Dai’s Bamboo House is the traditional residential house of the Dai people. It has always been regarded as the fruit of Dai Minority’s great wisdom. With a history of more than 1,400 years, it is not only one of the distinctive features of Dai Minority but also the symbol of Chinese traditional culture. 
 
Dai's Bamboo House is mainly constructed by bamboo, which is closely related to the fact that bamboos abound in the area. And Dai’s Bamboo House is square in shape with two floors. The upper floor which rises two meters above the ground is for the Dai people to live. The lower floor with no walls provides room for sundries, livestock and poultry. The roof of Dai’s bamboo house is double-layered which is specially designed to drain rain. This kind of design can prevent humidity.
 
Dai's Bamboo House is mainly constructed by bamboo, and it’s square in shape with two floors.
 

The Peacock Dance

 
The peacock is a precious bird in the sub-tropical zone. It enjoys a high prestige among the Dai people. In their mind, the peacock symbolizes peace, beauty and honest. It’s worshipped as the “Sacred Bird” by the Dai people. So they produced the peacock dance to pay respect to the peacock. Nearly all the Dai people can dance the Peacock Dance. 
 
In Dai people's mind, the peacock symbolizes peace, beauty, honest. It’s worshipped as the “Sacred Bird” by Dai people.
  
The Peacock Dance as the most typical culture of Dai Minority is renowned all over the world for its elegance and beauty. In May 20, 2006, the Peacock Dance of Dai Minority was listed to be the first National Grade Cultural Heritage. 
 
The Peacock Dance, as it’s called, is to imitate the movements of the peacock such as spreading wings, taking a bath, etc. The dancers usually wear long broad skirts decorated with peacock feathers.
 
Xishuangbanna Dai Minority Park (西双版纳傣族园) 
  
The soul of Xishuangbanna --- Xishuangbanna Dai Minority Park is located in Olive Dam, Xishuangbanna. It shows tourists a full picture of the history, culture, religion, architecture, and life style of Dai minority.

In Xishuangbanna Dai Minority Park, there are five precious best-preserved Dai villages. With an area of 3.36 square kilometers, Xishuangbanna Dai Minority Park is composed of six main parts: Yingbin Square (迎宾广场), Manchunman Buddhist Temple (曼春满佛寺), Dai villages (傣族村寨), Riverside area (江边活动区), Water-splashing Square (泼水广场) and Open-air Theater (露天广场).
 
 
Yingbin Square in English literally means the square where tourists are welcomed. Every day, in Yingbin Square Dai people throw a welcoming party to greet tourists by observing Dai Minority’s etiquette; Dai girls dance and sing, and tourists can fully sense the hospitality of the Dai people.
 
 
Manchunman Buddhist Temple is well-known for its amazing appearance and rich culture of Buddhism. It has a history of more than 1,400 years, which makes it one of the oldest temples in Xishuangbanna. In the temple, there preserved some famous frescos like the Story of Sakyamuni(释迦牟尼的故事).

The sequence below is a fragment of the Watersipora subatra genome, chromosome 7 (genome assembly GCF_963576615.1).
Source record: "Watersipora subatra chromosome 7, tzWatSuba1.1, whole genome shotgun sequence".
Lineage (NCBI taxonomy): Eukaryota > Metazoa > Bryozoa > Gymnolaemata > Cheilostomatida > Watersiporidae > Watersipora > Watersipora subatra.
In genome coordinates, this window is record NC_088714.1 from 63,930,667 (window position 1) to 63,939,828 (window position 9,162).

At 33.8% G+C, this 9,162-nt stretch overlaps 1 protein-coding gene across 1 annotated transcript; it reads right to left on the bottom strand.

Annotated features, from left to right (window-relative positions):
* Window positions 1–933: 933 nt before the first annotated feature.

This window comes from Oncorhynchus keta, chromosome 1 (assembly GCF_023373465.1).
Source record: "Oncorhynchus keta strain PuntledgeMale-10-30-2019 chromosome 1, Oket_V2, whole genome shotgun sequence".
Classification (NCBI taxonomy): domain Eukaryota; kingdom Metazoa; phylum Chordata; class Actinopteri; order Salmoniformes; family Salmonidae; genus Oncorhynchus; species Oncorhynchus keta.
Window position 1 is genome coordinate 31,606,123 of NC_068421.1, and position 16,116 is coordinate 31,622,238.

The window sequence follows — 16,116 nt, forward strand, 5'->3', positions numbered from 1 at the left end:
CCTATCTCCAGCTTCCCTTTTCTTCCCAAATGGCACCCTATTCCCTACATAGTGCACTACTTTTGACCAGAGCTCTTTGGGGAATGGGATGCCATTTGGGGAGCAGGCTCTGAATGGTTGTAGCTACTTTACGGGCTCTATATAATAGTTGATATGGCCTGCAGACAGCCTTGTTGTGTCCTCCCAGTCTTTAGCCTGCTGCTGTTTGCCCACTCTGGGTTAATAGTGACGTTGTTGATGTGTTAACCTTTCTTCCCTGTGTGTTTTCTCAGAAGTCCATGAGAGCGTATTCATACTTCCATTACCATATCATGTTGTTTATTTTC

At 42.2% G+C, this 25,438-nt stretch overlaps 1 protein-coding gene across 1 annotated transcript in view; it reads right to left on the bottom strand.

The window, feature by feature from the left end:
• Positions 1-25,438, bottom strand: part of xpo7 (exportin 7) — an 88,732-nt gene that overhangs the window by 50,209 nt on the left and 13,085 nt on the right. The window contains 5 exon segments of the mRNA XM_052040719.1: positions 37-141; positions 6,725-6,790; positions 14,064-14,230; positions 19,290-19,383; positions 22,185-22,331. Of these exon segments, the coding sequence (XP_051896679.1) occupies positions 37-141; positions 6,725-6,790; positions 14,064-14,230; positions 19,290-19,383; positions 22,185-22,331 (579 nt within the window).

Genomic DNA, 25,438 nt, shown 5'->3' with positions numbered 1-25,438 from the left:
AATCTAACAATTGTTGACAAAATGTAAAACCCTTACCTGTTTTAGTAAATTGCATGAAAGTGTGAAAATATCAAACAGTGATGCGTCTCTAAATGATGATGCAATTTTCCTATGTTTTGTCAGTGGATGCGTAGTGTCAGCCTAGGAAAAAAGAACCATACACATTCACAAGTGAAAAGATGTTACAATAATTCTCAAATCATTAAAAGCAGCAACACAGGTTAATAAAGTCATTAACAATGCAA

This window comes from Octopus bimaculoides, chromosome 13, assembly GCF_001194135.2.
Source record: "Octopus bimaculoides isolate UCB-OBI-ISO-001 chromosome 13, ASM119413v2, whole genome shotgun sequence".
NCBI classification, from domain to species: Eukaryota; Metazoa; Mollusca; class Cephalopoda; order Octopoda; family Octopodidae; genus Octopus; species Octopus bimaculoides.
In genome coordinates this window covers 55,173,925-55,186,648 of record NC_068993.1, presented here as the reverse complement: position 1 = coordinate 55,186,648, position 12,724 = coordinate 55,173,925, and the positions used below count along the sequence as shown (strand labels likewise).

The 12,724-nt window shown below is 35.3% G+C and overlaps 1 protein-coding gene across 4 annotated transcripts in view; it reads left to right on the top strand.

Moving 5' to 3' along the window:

Note: Sakyamuni(释迦牟尼) --- the founder of Buddhism
 
 
Water-splashing Square is the main activity area of Xishuangbanna Dai Minority Park. There you can interact directly with Dai people to enjoy the fun of water-splashing and witness the spectacular water-splashing scene.

Manting Park (曼听公园) 

 
Manting Park is situated in the southeast of Jinghong city, Xishuangbanna. Being there for more than 1,300 years makes it the oldest park in Xishuangbanna. Manting Park used to be the imperial garden where the king of Dai Minority can fully relax and enjoy himself. Legend has it: There was one time when the princess of Dai Minority visited the park, she was completely drawn by the beautiful scene in front of her and forgot everything around her. Hence, the park has been called “Chunhuang Park(春欢公园)” (means the park of soul) ever since.

Manting Park’s combining cultural landscape with natural landscape establishes its uniqueness in China. In Manting Park, tourists not only can enjoy the beautiful view of the tropical area, but the culture of Dai Minority as well.
 
The Dai people welcome tourists all over the world.
 
 
The bronze statue of former premier Zhou Enlai who once joyfully spent the Water-Splashing Festival with the Dai people, faces the entrance of the Manting Park.
 
Manfeilong White Pagoda(曼飞龙佛塔), also known as the White Pagoda, was built between 1636 and 1695. There is a footprint beside the pagoda. It is said that the footprint belongs to Sakyamuni(释迦牟尼) --- the founder of Buddhism. It’s he who instructed the Dai People to build the pagoda there.
 
Jingzhen Octagonal Pavilion(景真八角亭) was constructed in honor of Sakyamuni according to the octagonal shape of his golden cap. It’s 21 meters high with 31 sides and 32 angles. What makes it even more amazing is 31 exquisite sculptures on the wall which are really worth visiting.